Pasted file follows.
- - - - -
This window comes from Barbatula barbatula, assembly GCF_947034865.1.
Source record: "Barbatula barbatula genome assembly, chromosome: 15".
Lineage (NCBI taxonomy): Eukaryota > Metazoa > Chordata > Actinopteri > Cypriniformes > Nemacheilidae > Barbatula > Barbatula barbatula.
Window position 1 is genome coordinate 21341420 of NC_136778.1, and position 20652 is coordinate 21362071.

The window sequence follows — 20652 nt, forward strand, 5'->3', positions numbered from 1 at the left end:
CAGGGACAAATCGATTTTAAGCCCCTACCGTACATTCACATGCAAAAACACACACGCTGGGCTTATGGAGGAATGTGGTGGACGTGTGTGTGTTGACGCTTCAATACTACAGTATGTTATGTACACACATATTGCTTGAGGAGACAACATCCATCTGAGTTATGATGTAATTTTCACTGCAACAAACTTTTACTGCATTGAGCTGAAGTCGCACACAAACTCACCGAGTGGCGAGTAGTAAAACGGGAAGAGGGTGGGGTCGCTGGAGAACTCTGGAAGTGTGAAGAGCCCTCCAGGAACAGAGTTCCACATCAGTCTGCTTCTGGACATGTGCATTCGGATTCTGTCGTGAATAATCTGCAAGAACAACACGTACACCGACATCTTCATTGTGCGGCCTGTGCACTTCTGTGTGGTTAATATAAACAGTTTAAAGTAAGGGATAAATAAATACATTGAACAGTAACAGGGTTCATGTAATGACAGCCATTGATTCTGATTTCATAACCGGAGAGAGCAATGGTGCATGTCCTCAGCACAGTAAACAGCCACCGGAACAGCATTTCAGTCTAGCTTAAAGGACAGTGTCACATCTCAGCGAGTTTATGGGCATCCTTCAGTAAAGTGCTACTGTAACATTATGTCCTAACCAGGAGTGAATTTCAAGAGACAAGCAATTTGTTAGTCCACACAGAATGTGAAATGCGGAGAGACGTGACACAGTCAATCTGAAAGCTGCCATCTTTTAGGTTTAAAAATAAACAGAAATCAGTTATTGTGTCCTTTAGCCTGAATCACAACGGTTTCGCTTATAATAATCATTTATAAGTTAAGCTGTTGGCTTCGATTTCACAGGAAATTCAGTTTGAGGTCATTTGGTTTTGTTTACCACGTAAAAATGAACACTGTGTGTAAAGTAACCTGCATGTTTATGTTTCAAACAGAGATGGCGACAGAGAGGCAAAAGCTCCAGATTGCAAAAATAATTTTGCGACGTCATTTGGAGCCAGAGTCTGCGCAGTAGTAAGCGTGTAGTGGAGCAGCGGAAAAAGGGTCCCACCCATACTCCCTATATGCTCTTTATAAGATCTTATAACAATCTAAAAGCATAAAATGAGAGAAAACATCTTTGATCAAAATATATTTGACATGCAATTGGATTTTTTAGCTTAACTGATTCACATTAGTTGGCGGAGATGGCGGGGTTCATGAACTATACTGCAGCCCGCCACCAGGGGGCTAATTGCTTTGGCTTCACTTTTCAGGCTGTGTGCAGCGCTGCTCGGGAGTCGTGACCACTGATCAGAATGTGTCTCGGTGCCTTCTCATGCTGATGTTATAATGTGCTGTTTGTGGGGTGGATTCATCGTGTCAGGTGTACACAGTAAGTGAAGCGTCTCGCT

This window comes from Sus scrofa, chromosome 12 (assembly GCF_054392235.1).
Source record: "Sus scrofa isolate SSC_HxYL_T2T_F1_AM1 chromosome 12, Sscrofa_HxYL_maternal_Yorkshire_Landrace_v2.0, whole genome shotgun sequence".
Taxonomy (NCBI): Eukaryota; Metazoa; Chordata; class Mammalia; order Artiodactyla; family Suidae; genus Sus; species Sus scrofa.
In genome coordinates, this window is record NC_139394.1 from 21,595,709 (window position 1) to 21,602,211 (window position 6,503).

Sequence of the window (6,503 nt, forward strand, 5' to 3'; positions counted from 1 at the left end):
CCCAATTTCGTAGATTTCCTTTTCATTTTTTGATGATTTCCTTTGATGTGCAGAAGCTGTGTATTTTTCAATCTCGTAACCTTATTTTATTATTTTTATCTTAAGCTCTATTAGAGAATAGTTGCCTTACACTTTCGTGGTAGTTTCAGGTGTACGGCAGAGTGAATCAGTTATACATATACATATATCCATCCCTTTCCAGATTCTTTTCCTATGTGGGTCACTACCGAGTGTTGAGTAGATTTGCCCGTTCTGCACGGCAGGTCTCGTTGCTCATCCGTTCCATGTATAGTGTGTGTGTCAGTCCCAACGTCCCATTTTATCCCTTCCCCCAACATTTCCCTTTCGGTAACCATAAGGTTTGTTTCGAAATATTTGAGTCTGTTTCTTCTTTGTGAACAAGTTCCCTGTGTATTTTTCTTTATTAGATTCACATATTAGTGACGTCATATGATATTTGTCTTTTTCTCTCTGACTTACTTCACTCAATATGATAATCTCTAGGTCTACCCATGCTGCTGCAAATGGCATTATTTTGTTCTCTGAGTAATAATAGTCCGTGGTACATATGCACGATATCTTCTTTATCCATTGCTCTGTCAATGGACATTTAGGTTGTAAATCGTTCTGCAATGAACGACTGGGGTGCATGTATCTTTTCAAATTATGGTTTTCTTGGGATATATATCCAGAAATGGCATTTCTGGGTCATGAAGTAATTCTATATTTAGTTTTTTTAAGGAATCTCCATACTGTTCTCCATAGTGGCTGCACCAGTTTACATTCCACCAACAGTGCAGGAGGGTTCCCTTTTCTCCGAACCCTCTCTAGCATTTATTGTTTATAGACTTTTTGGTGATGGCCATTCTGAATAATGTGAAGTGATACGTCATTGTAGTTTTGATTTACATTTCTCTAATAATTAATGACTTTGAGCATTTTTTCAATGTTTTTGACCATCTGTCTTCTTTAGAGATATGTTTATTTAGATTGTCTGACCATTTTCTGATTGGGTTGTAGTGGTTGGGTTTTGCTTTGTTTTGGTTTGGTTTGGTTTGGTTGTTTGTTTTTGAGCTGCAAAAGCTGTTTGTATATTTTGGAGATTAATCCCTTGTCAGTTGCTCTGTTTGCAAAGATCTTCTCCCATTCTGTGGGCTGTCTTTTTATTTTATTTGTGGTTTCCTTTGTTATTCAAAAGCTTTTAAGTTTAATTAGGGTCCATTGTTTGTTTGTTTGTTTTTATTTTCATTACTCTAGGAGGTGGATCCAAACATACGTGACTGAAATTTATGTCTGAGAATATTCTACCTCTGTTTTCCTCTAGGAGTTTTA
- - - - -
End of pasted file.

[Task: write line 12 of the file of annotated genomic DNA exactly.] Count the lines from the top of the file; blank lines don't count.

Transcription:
CCCAATTTCGTAGATTTCCTTTTCATTTTTTGATGATTTCCTTTGATGTGCAGAAGCTGTGTATTTTTCAATCTCGTAACCTTATTTTATTATTTTTATCTTAAGCTCTATTAGAGAATAGTTGCCTTACACTTTCGTGGTAGTTTCAGGTGTACGGCAGAGTGAATCAGTTATACATATACATATATCCATCCCTTTCCAGATTCTTTTCCTATGTGGGTCACTACCGAGTGTTGAGTAGATTTGCCCGTTCTGCACGGCAGGTCTCGTTGCTCATCCGTTCCATGTATAGTGTGTGTGTCAGTCCCAACGTCCCATTTTATCCCTTCCCCCAACATTTCCCTTTCGGTAACCATAAGGTTTGTTTCGAAATATTTGAGTCTGTTTCTTCTTTGTGAACAAGTTCCCTGTGTATTTTTCTTTATTAGATTCACATATTAGTGACGTCATATGATATTTGTCTTTTTCTCTCTGACTTACTTCACTCAATATGATAATCTCTAGGTCTACCCATGCTGCTGCAAATGGCATTATTTTGTTCTCTGAGTAATAATAGTCCGTGGTACATATGCACGATATCTTCTTTATCCATTGCTCTGTCAATGGACATTTAGGTTGTAAATCGTTCTGCAATGAACGACTGGGGTGCATGTATCTTTTCAAATTATGGTTTTCTTGGGATATATATCCAGAAATGGCATTTCTGGGTCATGAAGTAATTCTATATTTAGTTTTTTTAAGGAATCTCCATACTGTTCTCCATAGTGGCTGCACCAGTTTACATTCCACCAACAGTGCAGGAGGGTTCCCTTTTCTCCGAACCCTCTCTAGCATTTATTGTTTATAGACTTTTTGGTGATGGCCATTCTGAATAATGTGAAGTGATACGTCATTGTAGTTTTGATTTACATTTCTCTAATAATTAATGACTTTGAGCATTTTTTCAATGTTTTTGACCATCTGTCTTCTTTAGAGATATGTTTATTTAGATTGTCTGACCATTTTCTGATTGGGTTGTAGTGGTTGGGTTTTGCTTTGTTTTGGTTTGGTTTGGTTTGGTTGTTTGTTTTTGAGCTGCAAAAGCTGTTTGTATATTTTGGAGATTAATCCCTTGTCAGTTGCTCTGTTTGCAAAGATCTTCTCCCATTCTGTGGGCTGTCTTTTTATTTTATTTGTGGTTTCCTTTGTTATTCAAAAGCTTTTAAGTTTAATTAGGGTCCATTGTTTGTTTGTTTGTTTTTATTTTCATTACTCTAGGAGGTGGATCCAAACATACGTGACTGAAATTTATGTCTGAGAATATTCTACCTCTGTTTTCCTCTAGGAGTTTTA